At last! some factual evidence about the benefits of handwriting. I have just received a “white paper” about the benefits of handwriting and it’s an impressive treatise. And yet there are still those who claim that handwriting is obsolete and that it should be replaced by typing. Do you still use handwriting? Or do you feel we should relegate it to the dustbin as soon as possible?
In the good old days handwriting was a craft. People prided themselves on their “penmanship.” And handwriting was actually a subject taught in schools. But today a growing number of schools no longer teach cursive handwriting at all. They claim that handwriting is passé and that they need to look to the future where typing and texting have all but replaced writing as the preferred means of communication.
Typing will become Obsolete
Well think of this: one day in the not too distant future, typing will also become obsolete. Already, dictating to text is a popular trend. And I must admit that I have succumbed to it myself. For example, rather than type a long message which can be a pain, I dictate it into my iphone which turns it into text. Wonderful! I’m all for using modern technology.
But there’s a downside
In our enthusiasm for the next new discovery we have undoubtedly gone overboard by spurning the age-old craft of handwriting. Many people are already complaining that because they write so seldom their handwriting has deteriorated and become unattractive. And then they tentatively ask me if their ugly handwriting could reveal anything about them! Just one of the prices that we have to pay for technology.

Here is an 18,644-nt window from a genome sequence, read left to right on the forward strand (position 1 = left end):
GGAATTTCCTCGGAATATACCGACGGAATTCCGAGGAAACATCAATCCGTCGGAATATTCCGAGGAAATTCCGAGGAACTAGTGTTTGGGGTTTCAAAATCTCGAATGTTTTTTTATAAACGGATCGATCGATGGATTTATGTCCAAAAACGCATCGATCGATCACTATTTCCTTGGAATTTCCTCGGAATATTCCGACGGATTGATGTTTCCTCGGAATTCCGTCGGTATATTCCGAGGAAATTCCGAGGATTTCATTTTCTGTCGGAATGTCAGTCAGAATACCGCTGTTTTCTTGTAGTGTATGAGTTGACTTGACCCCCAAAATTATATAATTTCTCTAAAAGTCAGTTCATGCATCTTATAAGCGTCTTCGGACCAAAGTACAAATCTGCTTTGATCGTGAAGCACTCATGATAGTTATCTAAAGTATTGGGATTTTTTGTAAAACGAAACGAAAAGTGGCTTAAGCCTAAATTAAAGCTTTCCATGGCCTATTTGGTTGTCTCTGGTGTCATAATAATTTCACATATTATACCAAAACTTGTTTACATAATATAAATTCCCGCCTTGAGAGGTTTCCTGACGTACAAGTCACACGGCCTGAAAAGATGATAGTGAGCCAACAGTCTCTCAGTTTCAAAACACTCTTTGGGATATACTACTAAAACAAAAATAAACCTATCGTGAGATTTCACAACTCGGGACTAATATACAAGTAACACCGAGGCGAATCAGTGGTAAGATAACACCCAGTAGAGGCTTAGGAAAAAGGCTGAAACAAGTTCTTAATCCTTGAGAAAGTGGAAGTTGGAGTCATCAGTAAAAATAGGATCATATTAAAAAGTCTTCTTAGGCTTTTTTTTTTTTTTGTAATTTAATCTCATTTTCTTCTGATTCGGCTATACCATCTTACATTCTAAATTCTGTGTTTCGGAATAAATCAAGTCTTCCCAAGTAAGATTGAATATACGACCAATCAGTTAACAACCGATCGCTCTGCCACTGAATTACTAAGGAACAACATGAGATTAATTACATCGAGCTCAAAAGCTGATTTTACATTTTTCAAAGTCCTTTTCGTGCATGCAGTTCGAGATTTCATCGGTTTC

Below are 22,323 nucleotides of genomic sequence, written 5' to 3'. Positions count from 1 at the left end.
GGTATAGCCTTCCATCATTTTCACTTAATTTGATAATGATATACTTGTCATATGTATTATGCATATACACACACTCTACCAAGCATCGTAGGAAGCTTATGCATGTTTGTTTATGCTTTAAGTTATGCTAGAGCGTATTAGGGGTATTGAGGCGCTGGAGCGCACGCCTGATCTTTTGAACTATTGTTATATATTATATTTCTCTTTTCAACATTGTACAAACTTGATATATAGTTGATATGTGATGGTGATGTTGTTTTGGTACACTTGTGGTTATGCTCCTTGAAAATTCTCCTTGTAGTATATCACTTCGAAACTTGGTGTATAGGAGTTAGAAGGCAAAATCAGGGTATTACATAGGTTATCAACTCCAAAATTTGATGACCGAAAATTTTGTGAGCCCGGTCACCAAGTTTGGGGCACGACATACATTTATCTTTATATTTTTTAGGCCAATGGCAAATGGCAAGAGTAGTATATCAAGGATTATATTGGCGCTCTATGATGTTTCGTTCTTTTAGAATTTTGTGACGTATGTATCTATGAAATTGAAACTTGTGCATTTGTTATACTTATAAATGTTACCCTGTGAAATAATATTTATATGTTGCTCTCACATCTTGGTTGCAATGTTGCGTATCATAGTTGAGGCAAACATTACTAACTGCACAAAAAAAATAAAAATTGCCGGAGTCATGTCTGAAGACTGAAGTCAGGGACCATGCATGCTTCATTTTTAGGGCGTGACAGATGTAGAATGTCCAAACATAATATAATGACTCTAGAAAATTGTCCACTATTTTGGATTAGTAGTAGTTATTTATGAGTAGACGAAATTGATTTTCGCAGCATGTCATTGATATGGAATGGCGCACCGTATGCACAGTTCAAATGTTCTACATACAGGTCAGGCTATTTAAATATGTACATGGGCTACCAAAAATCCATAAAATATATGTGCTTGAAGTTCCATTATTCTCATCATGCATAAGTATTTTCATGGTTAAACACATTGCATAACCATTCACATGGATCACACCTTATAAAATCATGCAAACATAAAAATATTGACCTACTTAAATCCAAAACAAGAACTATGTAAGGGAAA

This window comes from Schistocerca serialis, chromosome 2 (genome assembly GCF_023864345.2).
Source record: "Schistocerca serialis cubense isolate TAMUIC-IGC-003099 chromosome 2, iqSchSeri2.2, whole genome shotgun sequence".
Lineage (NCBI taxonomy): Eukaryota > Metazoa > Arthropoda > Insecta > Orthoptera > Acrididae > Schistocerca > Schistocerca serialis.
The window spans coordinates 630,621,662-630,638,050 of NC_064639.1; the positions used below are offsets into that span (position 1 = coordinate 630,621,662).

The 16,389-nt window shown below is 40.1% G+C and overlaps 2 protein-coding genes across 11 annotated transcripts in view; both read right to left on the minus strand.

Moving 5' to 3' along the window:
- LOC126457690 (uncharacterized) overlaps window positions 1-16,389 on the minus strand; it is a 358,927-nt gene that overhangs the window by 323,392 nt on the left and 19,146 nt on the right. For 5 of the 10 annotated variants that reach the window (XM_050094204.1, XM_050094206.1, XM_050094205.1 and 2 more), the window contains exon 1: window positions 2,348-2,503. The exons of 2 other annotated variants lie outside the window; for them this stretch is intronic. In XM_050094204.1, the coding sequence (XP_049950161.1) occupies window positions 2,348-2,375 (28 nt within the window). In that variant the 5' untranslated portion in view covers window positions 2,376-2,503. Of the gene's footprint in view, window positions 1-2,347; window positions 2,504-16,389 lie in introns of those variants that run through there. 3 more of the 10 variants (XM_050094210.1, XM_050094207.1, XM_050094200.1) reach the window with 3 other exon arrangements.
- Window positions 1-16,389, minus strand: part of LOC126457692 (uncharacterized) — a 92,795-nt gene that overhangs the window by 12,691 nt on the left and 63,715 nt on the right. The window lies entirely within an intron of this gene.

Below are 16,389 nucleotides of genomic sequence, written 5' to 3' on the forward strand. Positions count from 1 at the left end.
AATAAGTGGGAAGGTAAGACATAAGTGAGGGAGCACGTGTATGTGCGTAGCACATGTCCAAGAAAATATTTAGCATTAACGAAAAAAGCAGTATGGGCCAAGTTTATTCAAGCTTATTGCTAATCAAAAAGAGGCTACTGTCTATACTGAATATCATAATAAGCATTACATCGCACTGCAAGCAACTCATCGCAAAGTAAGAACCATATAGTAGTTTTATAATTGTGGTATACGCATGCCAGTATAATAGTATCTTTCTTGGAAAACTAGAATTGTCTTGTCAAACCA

So are there any advantages in keeping handwriting alive and well? Here are a few pointers to keep in mind before we relegate handwriting to the proverbial dust heap.
Advantages and Benefits of Handwriting
According to a white paper released by the American Handwriting Analysis Foundation researchers have found that:
- Neural connections are developed and strengthened when children write in longhand.
- They also reported that massive regions in the brain such as thinking and language are activated through handwriting.
- Handwriting activates more brain areas.
- Adaptation, planning, aesthetics, and foresight are more fully engaged while writing by hand.
- The distinctly human qualities of beauty and emotion are enhanced.
- It is also regarded as a useful exercise to slow the cognitive effects of aging.
And there’s one more feature about handwriting that deserves to be mentioned although with caution.
Handwriting as a diagnostic tool.
As you’ll see in my post about validating graphology with science – I am very careful not to read too much into the diagnostic properties of handwriting – particularly with regard to medical conditions. We simply do not know enough about it yet.
But it certainly is a fact that handwriting reflects anxiety, old age, infirmity and illness in general.
And just recently research has shown that Parkinson’s disease appears to be detectable in handwriting.
The White Paper
There is much more too but I can only give you a taste here. “The White Paper” is a wonderful and full treatise on the merits of handwriting and you should really read it for yourself. If you would like to get the white paper as a PDF just let me know and I’ll send it to you.